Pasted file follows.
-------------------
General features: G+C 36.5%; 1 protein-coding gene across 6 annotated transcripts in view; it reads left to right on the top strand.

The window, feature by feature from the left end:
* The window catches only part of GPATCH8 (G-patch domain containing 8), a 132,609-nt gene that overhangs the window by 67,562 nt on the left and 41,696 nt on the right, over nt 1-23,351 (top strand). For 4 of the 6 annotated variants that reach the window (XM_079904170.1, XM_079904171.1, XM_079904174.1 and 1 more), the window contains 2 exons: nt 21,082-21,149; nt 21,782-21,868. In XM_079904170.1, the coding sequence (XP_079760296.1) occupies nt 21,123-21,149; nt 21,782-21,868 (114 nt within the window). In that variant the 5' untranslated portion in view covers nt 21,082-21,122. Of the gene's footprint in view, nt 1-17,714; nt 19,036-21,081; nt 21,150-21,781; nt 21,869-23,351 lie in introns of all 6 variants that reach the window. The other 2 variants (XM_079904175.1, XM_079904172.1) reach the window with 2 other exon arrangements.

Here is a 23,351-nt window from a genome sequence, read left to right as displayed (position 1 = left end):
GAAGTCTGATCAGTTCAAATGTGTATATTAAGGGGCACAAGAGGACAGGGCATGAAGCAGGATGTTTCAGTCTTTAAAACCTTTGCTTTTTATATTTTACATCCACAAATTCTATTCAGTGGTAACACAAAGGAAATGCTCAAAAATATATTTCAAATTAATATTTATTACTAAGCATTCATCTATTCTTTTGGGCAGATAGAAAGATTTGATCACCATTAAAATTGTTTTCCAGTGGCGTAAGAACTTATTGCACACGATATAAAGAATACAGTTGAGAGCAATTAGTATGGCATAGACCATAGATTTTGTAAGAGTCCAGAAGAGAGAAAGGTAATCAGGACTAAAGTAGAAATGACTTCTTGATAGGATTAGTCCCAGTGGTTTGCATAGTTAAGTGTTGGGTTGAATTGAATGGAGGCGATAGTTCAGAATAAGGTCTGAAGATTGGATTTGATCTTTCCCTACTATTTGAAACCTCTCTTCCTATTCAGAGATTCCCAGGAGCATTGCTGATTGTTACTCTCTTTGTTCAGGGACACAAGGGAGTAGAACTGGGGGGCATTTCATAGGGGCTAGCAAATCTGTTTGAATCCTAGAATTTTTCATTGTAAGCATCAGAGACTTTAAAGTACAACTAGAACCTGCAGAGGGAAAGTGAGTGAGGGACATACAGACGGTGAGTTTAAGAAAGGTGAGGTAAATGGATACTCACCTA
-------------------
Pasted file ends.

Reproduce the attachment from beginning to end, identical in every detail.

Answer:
General features: G+C 36.5%; 1 protein-coding gene across 6 annotated transcripts in view; it reads left to right on the top strand.

The window, feature by feature from the left end:
* The window catches only part of GPATCH8 (G-patch domain containing 8), a 132,609-nt gene that overhangs the window by 67,562 nt on the left and 41,696 nt on the right, over nt 1-23,351 (top strand). For 4 of the 6 annotated variants that reach the window (XM_079904170.1, XM_079904171.1, XM_079904174.1 and 1 more), the window contains 2 exons: nt 21,082-21,149; nt 21,782-21,868. In XM_079904170.1, the coding sequence (XP_079760296.1) occupies nt 21,123-21,149; nt 21,782-21,868 (114 nt within the window). In that variant the 5' untranslated portion in view covers nt 21,082-21,122. Of the gene's footprint in view, nt 1-17,714; nt 19,036-21,081; nt 21,150-21,781; nt 21,869-23,351 lie in introns of all 6 variants that reach the window. The other 2 variants (XM_079904175.1, XM_079904172.1) reach the window with 2 other exon arrangements.

Here is a 23,351-nt window from a genome sequence, read left to right as displayed (position 1 = left end):
GAAGTCTGATCAGTTCAAATGTGTATATTAAGGGGCACAAGAGGACAGGGCATGAAGCAGGATGTTTCAGTCTTTAAAACCTTTGCTTTTTATATTTTACATCCACAAATTCTATTCAGTGGTAACACAAAGGAAATGCTCAAAAATATATTTCAAATTAATATTTATTACTAAGCATTCATCTATTCTTTTGGGCAGATAGAAAGATTTGATCACCATTAAAATTGTTTTCCAGTGGCGTAAGAACTTATTGCACACGATATAAAGAATACAGTTGAGAGCAATTAGTATGGCATAGACCATAGATTTTGTAAGAGTCCAGAAGAGAGAAAGGTAATCAGGACTAAAGTAGAAATGACTTCTTGATAGGATTAGTCCCAGTGGTTTGCATAGTTAAGTGTTGGGTTGAATTGAATGGAGGCGATAGTTCAGAATAAGGTCTGAAGATTGGATTTGATCTTTCCCTACTATTTGAAACCTCTCTTCCTATTCAGAGATTCCCAGGAGCATTGCTGATTGTTACTCTCTTTGTTCAGGGACACAAGGGAGTAGAACTGGGGGGCATTTCATAGGGGCTAGCAAATCTGTTTGAATCCTAGAATTTTTCATTGTAAGCATCAGAGACTTTAAAGTACAACTAGAACCTGCAGAGGGAAAGTGAGTGAGGGACATACAGACGGTGAGTTTAAGAAAGGTGAGGTAAATGGATACTCACCTA